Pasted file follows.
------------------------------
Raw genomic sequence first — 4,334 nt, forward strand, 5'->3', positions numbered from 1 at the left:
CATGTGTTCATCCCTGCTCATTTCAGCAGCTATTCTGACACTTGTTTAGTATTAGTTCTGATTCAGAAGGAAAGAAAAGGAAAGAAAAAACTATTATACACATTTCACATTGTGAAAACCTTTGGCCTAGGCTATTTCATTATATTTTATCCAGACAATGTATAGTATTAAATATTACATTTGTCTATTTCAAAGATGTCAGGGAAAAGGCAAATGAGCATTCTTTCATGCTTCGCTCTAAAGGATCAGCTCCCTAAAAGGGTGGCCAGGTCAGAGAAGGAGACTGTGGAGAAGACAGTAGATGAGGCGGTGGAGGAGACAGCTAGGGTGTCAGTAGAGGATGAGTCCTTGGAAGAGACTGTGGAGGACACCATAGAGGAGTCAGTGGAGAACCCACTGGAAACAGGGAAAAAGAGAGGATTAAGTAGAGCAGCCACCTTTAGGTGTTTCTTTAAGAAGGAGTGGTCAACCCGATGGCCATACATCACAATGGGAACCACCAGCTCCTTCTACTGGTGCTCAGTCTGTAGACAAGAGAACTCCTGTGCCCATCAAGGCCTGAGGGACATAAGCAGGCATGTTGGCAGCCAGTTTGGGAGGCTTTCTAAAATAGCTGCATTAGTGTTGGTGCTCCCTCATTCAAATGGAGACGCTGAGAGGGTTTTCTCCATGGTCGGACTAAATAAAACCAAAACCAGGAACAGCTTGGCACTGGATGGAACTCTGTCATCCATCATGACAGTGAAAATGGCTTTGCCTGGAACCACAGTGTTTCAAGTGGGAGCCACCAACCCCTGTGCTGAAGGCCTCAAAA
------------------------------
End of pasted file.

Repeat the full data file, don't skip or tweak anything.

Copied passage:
Raw genomic sequence first — 4,334 nt, forward strand, 5'->3', positions numbered from 1 at the left:
CATGTGTTCATCCCTGCTCATTTCAGCAGCTATTCTGACACTTGTTTAGTATTAGTTCTGATTCAGAAGGAAAGAAAAGGAAAGAAAAAACTATTATACACATTTCACATTGTGAAAACCTTTGGCCTAGGCTATTTCATTATATTTTATCCAGACAATGTATAGTATTAAATATTACATTTGTCTATTTCAAAGATGTCAGGGAAAAGGCAAATGAGCATTCTTTCATGCTTCGCTCTAAAGGATCAGCTCCCTAAAAGGGTGGCCAGGTCAGAGAAGGAGACTGTGGAGAAGACAGTAGATGAGGCGGTGGAGGAGACAGCTAGGGTGTCAGTAGAGGATGAGTCCTTGGAAGAGACTGTGGAGGACACCATAGAGGAGTCAGTGGAGAACCCACTGGAAACAGGGAAAAAGAGAGGATTAAGTAGAGCAGCCACCTTTAGGTGTTTCTTTAAGAAGGAGTGGTCAACCCGATGGCCATACATCACAATGGGAACCACCAGCTCCTTCTACTGGTGCTCAGTCTGTAGACAAGAGAACTCCTGTGCCCATCAAGGCCTGAGGGACATAAGCAGGCATGTTGGCAGCCAGTTTGGGAGGCTTTCTAAAATAGCTGCATTAGTGTTGGTGCTCCCTCATTCAAATGGAGACGCTGAGAGGGTTTTCTCCATGGTCGGACTAAATAAAACCAAAACCAGGAACAGCTTGGCACTGGATGGAACTCTGTCATCCATCATGACAGTGAAAATGGCTTTGCCTGGAACCACAGTGTTTCAAGTGGGAGCCACCAACCCCTGTGCTGAAGGCCTCAAAA